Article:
This morning we are free in Aqaba to do as we wish. Some of the more adventurous in the group take a shuttle to the Royal Dive Center for a session of scuba diving and snorkeling , exploring the marvelous reefs and coral in the Gulf of Aqaba. The rest of us “veggie types” (me included) choose to visit Barracuda Beach, for a swim in the gulf and a chance to soak up the Jordanian sun for a couple of hours.
From our vantage point on the beach we can see the Israeli resort of Elat, less than a mile across the Gulf. To the left of Elat, a little further down the coast, is the coastline of Egypt. Further to the left, off in the distance, we can just make out the coastline of Saudi Arabia. A vista of three countries, while standing in a fourth, all sharing the same Gulf. Would that sharing the land were as simple, and as peaceful, as the scene from this beach.
At noon we board our motor coach for lunch at a local restaurant in Aqaba. It is the first day of Ramadan here, and even though the town of Aqaba is a major tourist center for Europeans on holiday, both the restaurant and the streets seem noticeably less busy. As we dine on a superb lunch (one of the better meals on the trip) and enjoy fellowship with much laughter and conversation, I cannot help but speculate on the thoughts of our waitstaff, who have had no food or water since sunrise, and will wait until sunset for their next meal. It would be impractical, and perhaps even offensive, for us to observe the Ramadan fast with our hosts, since none of us are practicing Muslims. Still, here is but one of many small issues that visibly set us apart in this overwhelmingly Islamic country.
After lunch we head north, roughly paralleling the eastern border of the Dead Sea, heading for the Dead Sea Spa in Salt Land Village (sounds like a Disney name!) For the early part of our drive north, we are less than fifty yards from the border which Jordan shares with Israel. The “no man’s land” atmosphere, replete with guard towers every few miles, warning signs, and completely flat terrain (which our guide assures us is no longer mined) tends to dilute our Jordanian guide’s assertion that Jordan is quite friendly with Israel. This doesn’t feel like friendship.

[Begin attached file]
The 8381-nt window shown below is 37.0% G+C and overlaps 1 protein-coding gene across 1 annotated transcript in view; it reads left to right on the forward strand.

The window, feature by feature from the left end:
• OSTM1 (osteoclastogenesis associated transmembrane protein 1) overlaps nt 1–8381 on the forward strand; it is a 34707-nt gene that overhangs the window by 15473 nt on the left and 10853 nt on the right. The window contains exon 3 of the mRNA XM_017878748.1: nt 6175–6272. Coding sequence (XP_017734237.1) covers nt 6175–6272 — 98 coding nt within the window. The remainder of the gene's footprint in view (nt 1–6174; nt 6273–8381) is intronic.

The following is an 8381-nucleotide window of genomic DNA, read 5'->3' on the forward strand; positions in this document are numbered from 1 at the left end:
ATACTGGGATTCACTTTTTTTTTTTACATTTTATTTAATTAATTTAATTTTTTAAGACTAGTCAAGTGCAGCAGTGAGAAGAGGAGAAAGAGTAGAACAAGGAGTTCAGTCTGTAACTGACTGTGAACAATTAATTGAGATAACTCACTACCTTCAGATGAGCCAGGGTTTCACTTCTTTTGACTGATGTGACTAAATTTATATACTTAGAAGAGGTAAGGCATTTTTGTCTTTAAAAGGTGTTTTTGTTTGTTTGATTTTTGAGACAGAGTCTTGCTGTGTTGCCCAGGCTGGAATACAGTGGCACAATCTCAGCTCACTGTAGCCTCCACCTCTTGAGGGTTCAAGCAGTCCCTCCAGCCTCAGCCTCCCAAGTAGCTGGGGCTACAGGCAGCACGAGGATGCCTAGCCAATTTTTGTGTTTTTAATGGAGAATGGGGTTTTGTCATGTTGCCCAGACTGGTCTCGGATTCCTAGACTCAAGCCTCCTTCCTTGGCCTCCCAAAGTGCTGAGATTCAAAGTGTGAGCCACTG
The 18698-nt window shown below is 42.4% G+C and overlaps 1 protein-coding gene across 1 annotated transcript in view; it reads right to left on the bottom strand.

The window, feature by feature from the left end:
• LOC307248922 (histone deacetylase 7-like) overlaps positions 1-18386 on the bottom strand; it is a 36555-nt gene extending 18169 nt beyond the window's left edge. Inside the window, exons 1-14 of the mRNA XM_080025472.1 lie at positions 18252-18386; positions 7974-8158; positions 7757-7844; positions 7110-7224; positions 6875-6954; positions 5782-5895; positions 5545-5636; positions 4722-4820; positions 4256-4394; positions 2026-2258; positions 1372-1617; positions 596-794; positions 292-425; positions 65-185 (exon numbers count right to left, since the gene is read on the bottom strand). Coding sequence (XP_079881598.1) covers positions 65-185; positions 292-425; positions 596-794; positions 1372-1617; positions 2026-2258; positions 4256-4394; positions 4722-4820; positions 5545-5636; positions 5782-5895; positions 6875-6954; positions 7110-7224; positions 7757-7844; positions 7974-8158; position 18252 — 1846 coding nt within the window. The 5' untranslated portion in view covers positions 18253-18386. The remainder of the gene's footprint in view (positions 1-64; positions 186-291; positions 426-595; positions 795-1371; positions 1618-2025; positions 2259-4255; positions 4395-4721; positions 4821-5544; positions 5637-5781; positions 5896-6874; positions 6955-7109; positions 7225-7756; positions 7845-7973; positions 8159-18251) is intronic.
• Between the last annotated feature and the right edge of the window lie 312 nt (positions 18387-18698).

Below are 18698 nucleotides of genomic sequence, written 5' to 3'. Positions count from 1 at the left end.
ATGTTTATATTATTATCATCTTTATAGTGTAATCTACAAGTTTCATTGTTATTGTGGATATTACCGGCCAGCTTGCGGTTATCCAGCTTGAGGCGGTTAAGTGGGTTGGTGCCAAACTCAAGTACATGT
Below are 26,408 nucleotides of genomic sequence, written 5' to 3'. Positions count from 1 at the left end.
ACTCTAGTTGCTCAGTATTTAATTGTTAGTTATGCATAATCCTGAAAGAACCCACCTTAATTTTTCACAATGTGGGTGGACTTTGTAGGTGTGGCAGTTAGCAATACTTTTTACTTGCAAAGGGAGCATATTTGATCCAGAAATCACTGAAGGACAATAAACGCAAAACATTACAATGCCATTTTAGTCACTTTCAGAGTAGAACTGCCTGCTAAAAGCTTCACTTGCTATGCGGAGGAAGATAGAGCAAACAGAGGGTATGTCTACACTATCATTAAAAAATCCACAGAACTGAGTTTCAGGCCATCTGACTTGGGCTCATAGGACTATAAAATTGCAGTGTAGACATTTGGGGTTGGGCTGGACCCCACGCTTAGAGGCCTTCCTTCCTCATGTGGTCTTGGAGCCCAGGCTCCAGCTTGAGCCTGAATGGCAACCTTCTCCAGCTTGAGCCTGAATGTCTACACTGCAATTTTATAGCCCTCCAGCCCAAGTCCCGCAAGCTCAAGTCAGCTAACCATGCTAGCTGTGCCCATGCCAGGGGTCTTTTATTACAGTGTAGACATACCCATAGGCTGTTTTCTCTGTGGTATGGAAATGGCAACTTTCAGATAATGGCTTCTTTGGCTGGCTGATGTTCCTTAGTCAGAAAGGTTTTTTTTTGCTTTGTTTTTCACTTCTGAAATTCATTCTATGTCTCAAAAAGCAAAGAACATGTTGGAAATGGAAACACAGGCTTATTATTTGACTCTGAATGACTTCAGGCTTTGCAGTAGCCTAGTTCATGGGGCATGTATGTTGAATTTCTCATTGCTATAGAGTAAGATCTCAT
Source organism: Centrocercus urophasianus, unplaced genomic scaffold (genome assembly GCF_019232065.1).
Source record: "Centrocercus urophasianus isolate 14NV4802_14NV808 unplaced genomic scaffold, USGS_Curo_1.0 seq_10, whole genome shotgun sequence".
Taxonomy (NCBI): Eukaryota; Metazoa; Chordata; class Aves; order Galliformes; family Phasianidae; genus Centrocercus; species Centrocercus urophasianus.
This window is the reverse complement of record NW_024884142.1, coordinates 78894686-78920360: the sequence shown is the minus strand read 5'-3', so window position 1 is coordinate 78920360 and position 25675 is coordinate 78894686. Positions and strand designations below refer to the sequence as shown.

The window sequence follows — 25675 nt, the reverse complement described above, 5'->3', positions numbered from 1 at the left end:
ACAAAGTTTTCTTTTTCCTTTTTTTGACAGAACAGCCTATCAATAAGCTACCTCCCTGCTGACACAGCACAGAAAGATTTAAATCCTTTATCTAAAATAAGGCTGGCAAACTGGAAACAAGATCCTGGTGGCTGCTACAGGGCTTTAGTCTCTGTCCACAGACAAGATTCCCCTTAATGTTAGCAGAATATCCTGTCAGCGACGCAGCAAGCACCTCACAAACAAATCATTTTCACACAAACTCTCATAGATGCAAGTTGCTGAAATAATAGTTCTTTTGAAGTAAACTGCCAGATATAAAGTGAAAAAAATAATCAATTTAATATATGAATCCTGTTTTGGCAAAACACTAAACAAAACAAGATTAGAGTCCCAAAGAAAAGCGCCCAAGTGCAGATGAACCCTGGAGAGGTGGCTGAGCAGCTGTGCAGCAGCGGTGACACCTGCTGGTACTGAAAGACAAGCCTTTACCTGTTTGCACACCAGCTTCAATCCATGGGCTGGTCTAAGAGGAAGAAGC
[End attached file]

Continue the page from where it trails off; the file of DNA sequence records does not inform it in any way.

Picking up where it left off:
We also begin to encounter Jordanian military checkpoints every fifteen to twenty miles along Route 65. We are quickly waved through each checkpoint, but the Kalashnikovs and the heavy machine gun mounted on the jeep are not there for window dressing. One of our party snaps a quick photo from the window of our vehicle as we accelerate out of a checkpoint. The flash from the camera creates a surge of tension from the guards observing the bus, and the scowl from the soldier immediately outside the window sends a very clear message as to the seriousness of their intent.
As we approach our evening’s destination we stop briefly to see “Lot’s Wife”, a very suggestive rock formation near the purported cave that Lot fled into at the destruction of Sodom and Gemorrah, leaving his salty wife behind. Looking across the Dead Sea to the shores of Israel, we observe a very dramatic sunset over the Promised Land. I pray that this is nothing more than a metaphor.
Then it is on to the Dead Sea Spa, more bag schlepping, room assignments, quick showers, and a buffet dinner. The food is excellent, but after eight consecutive days I doubt that even Georges Perrier could prepare a buffet to my liking. We end our evening with another pilgrimage to the Movenpick Hotel next door for ice cream (Drew’s personal Haj). While enjoying our ice cream we listen to what is likely the only blonde Arabic female vocalist in Jordan, most definitely not garbed in Islamic attire. Once again, the juxtaposition of cultures leaves the mind reeling.